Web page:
user-icon Volker Koch
17. October 2017
timer-icon 3 min

Architecture validation: ArchUnit vs. stereotype check

Recently a colleague asked me if I know ArchUnit as architecture validation tool und how does it compare to our stereotype check. Here is what I think about it. Please have a look at the project sites for detailed informations.

Compare the approaches

ArchUnit has the same goal as stereotype check, but a different approach: Giving the developer fast feedback, if her/his work conforms to the architecture. Using ArchUnit you have to implement a UnitTest that checks all your classes against a ruleset implemented in Java. Using stereotype check you have to configure a checkstyle plugin with a xml file. The benefit of the checkstyle approach is that the feedback is given directly while typing. The unit test approach might find architecture problems at the end your development, when you execute all unit tests before you commit your changes. To solve these problems you might have to refactor your whole change. But getting feedback before committing the changes, is better than after commit. Empirically a architecture problem that is committed, will stay in the code base for a long time.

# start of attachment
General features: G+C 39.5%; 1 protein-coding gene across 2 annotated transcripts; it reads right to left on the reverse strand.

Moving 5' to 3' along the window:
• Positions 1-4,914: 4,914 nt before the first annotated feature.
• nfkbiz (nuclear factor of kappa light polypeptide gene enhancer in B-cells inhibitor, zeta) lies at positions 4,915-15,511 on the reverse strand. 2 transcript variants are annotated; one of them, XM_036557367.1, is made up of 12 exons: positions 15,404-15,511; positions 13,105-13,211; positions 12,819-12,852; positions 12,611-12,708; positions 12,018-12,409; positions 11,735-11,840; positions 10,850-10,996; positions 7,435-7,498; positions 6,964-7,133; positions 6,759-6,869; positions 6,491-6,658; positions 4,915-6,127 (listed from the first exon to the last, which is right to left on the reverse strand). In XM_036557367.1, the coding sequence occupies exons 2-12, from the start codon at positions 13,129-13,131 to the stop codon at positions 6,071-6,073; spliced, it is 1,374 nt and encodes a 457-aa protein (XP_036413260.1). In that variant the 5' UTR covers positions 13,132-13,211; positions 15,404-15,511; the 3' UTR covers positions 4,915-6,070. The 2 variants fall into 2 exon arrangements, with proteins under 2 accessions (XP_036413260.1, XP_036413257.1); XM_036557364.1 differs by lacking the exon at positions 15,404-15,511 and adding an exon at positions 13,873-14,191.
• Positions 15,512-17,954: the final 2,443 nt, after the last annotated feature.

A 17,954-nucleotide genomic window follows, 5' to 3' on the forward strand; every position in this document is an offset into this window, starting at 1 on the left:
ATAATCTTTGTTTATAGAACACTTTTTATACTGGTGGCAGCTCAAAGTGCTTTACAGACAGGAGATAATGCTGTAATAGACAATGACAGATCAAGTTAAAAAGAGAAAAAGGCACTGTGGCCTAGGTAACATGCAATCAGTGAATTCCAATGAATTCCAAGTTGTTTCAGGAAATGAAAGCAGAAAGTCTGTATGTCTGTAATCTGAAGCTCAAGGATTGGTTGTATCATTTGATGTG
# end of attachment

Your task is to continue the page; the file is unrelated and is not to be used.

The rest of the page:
Both approaches support a central definition of the checks, which can be modified by a project specific check definition. A architecture team can provide a standard check definition, which can be extended by the team implementing a part of the application.

But ArchUnit has some clear benefits. ArchUnit uses java to implement the checks instead of xml. For java developers this is much more easier and writing unit tests is what java developers should do every day. Using stereotype check you are restricted to checks defined by its xsd. In java you can add additional checks easily.

Because ArchUnit checks are implemented against the bytecode, checks can be implemented for classes which are not in the source path. Stereotype check as checkstyle plugin only sees the source code of one class. This can be a problem, when your check needs information about another class which is not in your source path.

Compare some checks

To compare the different approaches in detail I implemented some checks with ArchUnit for a project in that I currently use stereotype check to see if the same checks can be implemented.

Check dependencies between classes by package

In stereotype check you have to define 2 stereotypes and a dependency to allow the use. All others disallowed

The same in ArchUnit

Check dependencies between classes by postfix

Class with a postfix must be in specific package

Class with a postfix should be in a package and has a annotation

Class with a postfix should inherit from a base class


The answer to the question of my colleague is that it depends on your needs and preferences. But the information above may help you to decide.

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